# Infinity-Operads Demystified

The purpose of this post is to record the definition of ∞-operads and explain why it works like that. For this I’m using Lurie’s definition of ∞-operads; there is also a definition by Cisinski–Moerdijk–Weiss using dendroidal sets, about which I might talk later.

Indeed, the definition on an ∞-operad is a bit mysterious taken “as-is” – see [HA, §2.1.1.10]. My goal is to explain how to reach this definition, mostly for my own sake. Most of what follows is taken either from the book *Higher Algebra*, the $n$Lab, or the semester-long workshop about hgiher category theory in Lille in 2015.

## Cartesian morphisms

### Grothendieck fibrations

The first thing to explain would be Cartesian (and coCartesian) morphisms. They are generalizations of Grothendieck fibrations from ordinary category theory. The basic idea of a Grothendieck fibration $p : E \to B$ is that the fibers $E_b = p^{-1}(b)$ depend contravariantly on $b$, i.e. given a morphism $f : b \to b'$, there exists a lift (a functor) $\bar{f} : E_{b'} \to E_b$. The definition of a Grothendieck fibration is exactly what’s needed for all this to work correctly.

Following the $n$Lab, a morphism $\phi : e' \to e$ is said to be **$p$-Cartesian lift $\phi : e' \to e$. Then $\hat{p}(f)(b) := e' \in E_{b'}$. The unique factorizations in the definition of a fibration makes this into a functor $\hat{p}(f)$, and this becomes a (pseudo)functor $B \to \mathsf{Cat}^{\rm op}$.

### Quasi-categories

The study of ∞-operads obviously involves higher category theory, and in Lurie’s setting higher categories are quasi-categories (I think some people call them quategories). There are plenty of explanations of quasi-categories online, so I will just record the bare definitions here.

A **quasi-category** is a simplicial set $C_\bullet \Delta^{\rm op} \to \mathsf{Set}$ such that all inner horns can be filled, i.e. every morphism $\Lambda_k^n \to C$ can be extended to $\Delta^n$ for $1 < k < n$ (compare with Kan complexes, where outer horns can be filled too).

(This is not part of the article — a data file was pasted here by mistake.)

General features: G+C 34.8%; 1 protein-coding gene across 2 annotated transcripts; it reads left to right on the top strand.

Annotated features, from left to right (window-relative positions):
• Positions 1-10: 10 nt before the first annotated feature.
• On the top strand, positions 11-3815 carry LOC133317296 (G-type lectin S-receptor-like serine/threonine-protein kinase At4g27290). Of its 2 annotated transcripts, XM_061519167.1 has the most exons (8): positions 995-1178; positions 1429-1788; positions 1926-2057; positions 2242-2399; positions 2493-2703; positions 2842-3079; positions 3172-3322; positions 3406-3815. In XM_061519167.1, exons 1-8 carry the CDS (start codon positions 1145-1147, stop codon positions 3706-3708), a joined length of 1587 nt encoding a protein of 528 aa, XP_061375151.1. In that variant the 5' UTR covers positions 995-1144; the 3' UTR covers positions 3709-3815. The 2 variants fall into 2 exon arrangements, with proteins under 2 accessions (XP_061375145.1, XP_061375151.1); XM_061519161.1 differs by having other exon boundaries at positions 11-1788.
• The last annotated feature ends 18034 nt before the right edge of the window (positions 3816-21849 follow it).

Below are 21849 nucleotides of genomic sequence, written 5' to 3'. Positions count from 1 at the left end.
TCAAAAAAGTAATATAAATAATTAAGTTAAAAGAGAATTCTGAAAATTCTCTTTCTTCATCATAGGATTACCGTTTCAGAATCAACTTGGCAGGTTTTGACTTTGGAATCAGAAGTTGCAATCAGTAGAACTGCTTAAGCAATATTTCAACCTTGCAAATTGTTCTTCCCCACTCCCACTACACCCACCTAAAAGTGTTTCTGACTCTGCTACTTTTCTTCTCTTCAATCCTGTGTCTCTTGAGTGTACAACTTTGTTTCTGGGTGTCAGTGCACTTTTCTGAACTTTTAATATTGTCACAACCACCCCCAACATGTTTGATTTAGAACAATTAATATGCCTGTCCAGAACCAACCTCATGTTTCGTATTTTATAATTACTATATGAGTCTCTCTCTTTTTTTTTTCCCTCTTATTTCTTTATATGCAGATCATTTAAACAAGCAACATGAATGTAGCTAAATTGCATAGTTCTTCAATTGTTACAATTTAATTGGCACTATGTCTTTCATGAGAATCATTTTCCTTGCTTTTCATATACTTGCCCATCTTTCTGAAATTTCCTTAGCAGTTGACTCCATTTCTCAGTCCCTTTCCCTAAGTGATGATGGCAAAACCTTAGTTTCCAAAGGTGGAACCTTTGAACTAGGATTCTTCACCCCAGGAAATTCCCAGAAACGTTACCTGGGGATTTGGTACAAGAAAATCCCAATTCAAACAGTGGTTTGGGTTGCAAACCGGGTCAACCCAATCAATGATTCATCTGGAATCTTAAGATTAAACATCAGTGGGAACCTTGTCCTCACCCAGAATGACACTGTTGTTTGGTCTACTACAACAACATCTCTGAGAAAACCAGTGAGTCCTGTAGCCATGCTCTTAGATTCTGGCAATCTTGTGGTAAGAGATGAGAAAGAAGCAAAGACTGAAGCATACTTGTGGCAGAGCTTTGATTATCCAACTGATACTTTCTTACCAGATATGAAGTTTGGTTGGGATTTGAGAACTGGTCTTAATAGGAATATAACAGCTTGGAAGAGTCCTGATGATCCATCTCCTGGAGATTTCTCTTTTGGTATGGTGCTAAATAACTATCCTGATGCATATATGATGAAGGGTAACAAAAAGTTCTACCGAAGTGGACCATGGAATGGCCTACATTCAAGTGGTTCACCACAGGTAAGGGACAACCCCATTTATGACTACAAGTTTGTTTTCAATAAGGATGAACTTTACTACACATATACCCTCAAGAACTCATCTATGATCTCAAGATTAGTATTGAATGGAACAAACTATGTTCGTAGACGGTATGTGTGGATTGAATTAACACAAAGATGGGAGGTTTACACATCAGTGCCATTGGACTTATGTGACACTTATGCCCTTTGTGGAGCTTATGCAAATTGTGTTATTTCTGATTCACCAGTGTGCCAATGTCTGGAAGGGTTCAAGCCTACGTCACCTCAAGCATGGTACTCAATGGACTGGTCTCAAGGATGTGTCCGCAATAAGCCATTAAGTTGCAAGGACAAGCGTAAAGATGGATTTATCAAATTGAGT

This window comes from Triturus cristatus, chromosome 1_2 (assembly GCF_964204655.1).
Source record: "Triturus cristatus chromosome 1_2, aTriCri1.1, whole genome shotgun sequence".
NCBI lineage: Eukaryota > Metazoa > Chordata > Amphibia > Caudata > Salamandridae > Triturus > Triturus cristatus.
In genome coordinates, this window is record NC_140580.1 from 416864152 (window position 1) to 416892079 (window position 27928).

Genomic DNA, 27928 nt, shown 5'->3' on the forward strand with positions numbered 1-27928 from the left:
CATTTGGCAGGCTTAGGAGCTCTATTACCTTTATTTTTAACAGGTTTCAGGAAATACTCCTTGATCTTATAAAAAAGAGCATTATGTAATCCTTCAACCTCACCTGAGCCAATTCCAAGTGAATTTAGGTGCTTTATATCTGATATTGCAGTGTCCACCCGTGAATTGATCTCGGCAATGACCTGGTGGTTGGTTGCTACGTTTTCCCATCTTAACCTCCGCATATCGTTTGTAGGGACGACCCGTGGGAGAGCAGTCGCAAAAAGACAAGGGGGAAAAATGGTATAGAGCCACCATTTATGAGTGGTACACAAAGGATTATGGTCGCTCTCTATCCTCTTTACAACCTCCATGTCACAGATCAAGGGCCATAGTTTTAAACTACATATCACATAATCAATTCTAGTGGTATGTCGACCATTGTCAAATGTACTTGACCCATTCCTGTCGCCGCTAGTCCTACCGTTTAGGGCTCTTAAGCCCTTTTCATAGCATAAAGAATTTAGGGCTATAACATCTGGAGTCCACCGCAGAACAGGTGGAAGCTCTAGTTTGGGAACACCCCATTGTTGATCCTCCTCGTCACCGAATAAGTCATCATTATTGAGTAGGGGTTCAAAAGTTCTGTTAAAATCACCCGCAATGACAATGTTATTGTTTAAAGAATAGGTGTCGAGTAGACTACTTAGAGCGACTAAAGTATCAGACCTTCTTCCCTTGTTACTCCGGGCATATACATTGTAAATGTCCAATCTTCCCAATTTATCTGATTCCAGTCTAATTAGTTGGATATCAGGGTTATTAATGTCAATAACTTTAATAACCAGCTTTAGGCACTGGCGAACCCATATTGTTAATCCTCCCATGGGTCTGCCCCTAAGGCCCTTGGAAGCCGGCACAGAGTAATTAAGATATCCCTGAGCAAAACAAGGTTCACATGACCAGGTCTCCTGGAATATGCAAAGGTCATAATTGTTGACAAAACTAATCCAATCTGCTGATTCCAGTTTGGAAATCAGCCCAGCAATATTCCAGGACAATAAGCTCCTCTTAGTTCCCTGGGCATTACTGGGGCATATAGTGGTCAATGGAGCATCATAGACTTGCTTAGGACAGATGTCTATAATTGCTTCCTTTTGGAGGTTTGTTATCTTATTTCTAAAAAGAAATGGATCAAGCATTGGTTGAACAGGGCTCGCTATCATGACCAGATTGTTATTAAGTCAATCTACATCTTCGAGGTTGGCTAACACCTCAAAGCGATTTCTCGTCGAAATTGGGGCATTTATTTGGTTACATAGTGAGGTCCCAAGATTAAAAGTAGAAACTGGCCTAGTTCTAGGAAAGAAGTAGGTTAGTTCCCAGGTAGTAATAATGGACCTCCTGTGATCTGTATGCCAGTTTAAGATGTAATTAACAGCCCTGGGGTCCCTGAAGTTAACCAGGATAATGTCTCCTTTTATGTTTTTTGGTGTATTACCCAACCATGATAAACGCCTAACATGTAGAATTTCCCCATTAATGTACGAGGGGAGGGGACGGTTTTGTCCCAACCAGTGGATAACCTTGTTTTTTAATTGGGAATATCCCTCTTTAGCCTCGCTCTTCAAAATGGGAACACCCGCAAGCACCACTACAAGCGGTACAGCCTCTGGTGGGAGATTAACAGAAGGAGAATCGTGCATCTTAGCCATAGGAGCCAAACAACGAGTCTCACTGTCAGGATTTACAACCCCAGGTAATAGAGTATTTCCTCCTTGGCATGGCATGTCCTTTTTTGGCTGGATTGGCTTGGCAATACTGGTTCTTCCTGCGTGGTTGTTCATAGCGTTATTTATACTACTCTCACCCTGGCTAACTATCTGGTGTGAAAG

The set $C_0$ is to be understood as the set of objects of the quasi-categories; the set $C_1$ is to be understood as the set of morphisms. Faces $d_0, d_1 : C_1 \to C_0$ give the target and the source of a morphism, and the degeneracy $s_0 : C_0 \to C_1$ gives the identity of an object. The set $C_2$ gives information about composition: a composable pair of arrows is the same thing as a morphism $\sigma : \Lambda_1^2 \to C$, which extends to $\tilde\sigma \in C_2$; then $d_1\tilde\sigma$ is “a composite” of the pair of composable morphisms. Higher $C_n$ give coherence conditions for composition, and everything works out (the space of possible compositions for a pair of composable morphisms is contractible, $- \circ \operatorname{id}_x$ is homotopic to the identity and so on).

The nerve of a plain category is an example of a quasi-category.

### (co)Cartesian morphisms

The definition of a Cartesian morphism essentially mimics the definition of a Grothendieck fibration, except that the categories are replaced with quasi-categories. I won’t dwell too much on this (see the $n$Lab article), since as far as I can tell there’s no hidden surprise here, the most difficult thing being to determine how to translate the axioms in terms of quasi-categories. Let’s just note that a morphism $p : E \to B$ is said to be a **coCartesian morphism** (AKA opfibration) if $p^{\rm op} : E^{\rm op} \to B^{\rm op}$ is Cartesian. This means that the fibers $E_b$ depends covariantly instead of contravariantly on $b$. I am not 100% sure why a different name is used for plain categories and for quasi-categories; maybe it’s just a historical artefact?

## Symmetric monoidal ∞-categories

Rather than plain operads, ∞-operads are a generalization of *colored* operads, AKA multicategories. As such, they have multiple objects, and behave more like a ∞-category where morphisms can have multiple inputs instead of just one. Let’s first define symmetric monoidal ∞-categories, where a morphism $c_1 \otimes \dots \otimes c_n \to d$ can be thought of as a morphism with multiple inputs. (This section is taken straight from the introduction of Chapter 2 of *Higher Algebra* and adapted to my notations).